TV ads, and the placement of them using programmatic buying technologies, has been tipped as one of the key growth areas in the ad tech sector for 2015. ExchangeWire speaks to Steve McCartney, managing director, digital and programmatic, Europe, of supply-side plater WideOrbit to gauge broadcasters’ interest and concerns over the prospect.
EW: Where do you see the most resistance to transition towards TV ad buying, and what in your opinion is at the remote of it?
SM: The biggest obstacle we’ve seen to adoption so far is simple inertia. Programmatic presents a mammoth opportunity to bring in new advertisers and increase demand. Embracing it is one of the methods broadcasters can use to bring digital advertising spend to broadcast and entice advertisers that spend the bulk of their advertising budgets online.
EW: One of the ‘fears’ over programmatic TV buying that your slides cited was the ‘commoditisation’ of inventory. How widespread a fear is that among broadcasters?
SM: Advertisers want three things that are comparably difficult for broadcasters to provide advertisers – easy transactions, trackable efficiency, and a simple confirmation process.
Programmatic addresses all three of these elements. Make TV advertising easier to buy, easy to evaluate and easy to track – and there will be more demand for ads. In a medium with finite inventory and growing demand, commoditisation will not be a worry.
Broadcasters should be more concerned about losing market share to media channels that already offer automated buying and comparable audience metrics. Advertisers are making buying decisions by evaluating many, many media types. As things stand today, there’s more price friction in broadcast than digital media because it has an inefficient buying process and relatively inexact audience data.
Programmatic technology directly addresses both of these challenges. Automating the transaction makes it easier to buy ads and reduces the cost of doing business on both the buy and sell side; while the ability to integrate buyer data makes broadcast directly comparable with digital. Solving these challenges will increase demand for broadcast inventory.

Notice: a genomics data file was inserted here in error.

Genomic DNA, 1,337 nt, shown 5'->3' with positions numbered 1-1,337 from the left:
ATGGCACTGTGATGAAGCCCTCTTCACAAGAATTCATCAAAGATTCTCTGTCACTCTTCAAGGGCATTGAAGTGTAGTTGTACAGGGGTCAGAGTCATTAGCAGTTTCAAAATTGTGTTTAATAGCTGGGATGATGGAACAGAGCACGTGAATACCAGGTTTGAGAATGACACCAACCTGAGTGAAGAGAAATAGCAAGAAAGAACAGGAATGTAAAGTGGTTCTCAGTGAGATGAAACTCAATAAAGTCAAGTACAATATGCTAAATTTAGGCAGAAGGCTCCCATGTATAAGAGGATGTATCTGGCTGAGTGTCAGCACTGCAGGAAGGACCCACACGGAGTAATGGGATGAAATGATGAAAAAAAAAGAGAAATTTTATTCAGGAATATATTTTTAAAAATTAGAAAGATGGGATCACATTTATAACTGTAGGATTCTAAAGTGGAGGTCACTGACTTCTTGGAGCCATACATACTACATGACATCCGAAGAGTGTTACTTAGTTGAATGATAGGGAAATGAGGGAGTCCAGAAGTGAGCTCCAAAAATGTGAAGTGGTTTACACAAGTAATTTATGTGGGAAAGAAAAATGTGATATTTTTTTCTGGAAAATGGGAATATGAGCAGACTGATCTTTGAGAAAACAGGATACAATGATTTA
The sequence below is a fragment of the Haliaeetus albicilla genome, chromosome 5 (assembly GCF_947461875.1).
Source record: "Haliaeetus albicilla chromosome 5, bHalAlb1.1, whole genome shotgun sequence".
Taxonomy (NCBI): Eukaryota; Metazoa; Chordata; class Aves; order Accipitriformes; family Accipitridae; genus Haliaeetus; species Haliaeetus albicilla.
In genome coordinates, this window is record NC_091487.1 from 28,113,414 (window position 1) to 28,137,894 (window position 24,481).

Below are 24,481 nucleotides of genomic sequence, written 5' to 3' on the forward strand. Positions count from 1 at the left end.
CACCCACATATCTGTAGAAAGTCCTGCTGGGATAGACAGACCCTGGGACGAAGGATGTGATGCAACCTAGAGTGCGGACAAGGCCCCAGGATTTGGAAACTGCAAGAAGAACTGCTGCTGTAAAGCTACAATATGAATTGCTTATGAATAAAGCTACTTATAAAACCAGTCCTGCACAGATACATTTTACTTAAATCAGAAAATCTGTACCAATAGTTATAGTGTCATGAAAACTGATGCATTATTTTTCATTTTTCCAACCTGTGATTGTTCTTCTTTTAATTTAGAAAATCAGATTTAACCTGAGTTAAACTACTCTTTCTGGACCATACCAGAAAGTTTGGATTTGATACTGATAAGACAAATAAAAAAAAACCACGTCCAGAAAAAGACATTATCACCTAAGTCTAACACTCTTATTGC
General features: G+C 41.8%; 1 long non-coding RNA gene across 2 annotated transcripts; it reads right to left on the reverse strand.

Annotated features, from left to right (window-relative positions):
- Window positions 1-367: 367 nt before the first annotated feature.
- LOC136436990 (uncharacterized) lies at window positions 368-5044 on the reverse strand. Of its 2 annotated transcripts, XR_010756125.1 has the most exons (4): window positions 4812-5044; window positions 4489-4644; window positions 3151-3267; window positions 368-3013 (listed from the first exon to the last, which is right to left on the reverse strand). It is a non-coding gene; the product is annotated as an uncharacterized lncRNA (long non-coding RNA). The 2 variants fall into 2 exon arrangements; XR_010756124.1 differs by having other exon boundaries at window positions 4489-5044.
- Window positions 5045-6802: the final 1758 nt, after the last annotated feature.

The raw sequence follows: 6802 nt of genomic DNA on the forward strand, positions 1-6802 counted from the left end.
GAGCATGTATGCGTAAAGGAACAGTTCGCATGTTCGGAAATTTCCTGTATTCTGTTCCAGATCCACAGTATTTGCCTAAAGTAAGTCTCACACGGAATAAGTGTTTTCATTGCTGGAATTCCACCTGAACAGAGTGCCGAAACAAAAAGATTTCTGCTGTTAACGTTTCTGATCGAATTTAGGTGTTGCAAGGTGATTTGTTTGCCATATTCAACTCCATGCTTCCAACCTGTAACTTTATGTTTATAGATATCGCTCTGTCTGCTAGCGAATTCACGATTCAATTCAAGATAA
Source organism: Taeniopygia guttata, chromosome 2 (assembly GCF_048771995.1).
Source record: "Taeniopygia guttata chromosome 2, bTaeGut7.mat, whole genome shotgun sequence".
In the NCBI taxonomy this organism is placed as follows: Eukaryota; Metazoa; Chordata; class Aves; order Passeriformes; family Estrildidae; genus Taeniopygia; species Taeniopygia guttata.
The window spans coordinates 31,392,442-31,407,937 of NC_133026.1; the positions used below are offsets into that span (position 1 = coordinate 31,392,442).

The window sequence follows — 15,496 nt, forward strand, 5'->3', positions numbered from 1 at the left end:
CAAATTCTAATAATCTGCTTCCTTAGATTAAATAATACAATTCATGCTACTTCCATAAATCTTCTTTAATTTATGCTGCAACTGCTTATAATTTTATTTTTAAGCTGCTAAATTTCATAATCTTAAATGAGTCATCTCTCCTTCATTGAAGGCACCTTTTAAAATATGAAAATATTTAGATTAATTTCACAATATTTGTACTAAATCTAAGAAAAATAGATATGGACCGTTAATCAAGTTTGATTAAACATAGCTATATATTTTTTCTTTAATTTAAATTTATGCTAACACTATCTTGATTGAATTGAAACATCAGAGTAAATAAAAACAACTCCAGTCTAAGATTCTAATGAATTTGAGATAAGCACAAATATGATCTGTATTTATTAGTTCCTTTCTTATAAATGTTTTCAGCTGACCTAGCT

EW: Do you find that broadcasters are wary of using the auction-based model of media selling? For instance, is this something they have suffered from when selling their video-on-demand inventory?
SM: Yes, this is exactly why we did not use an auction-based model when we developed our system. Our seller console allows broadcasters to evaluate an offer in the context of the market, then accept or reject it based on rules they set.
Broadcasters need only accept offers that are right for their total business, including their yields across their entire inventory (linear and digital), their audience’s experience and the need to manage channel conflict with other sales methods.
EW: How does WideOrbit go about convincing such naysayers to its way of thinking? Is it a case of lobbying the buy side of the industry to see the potential opportunities of purchasing media in such a fashion to add their (significantly influential) voices to the call?
SM: We’re confident that the financial impact will be incentive to drive adoption. Users of programmatic selling will quickly discover that eliminating inefficiency and enabling advertisers to pinpoint hidden audience value will drive incremental revenue. The broadcast medium creates unmatched value at a price that is often less than digital video. Programmatic will help broadcasters realise that difference.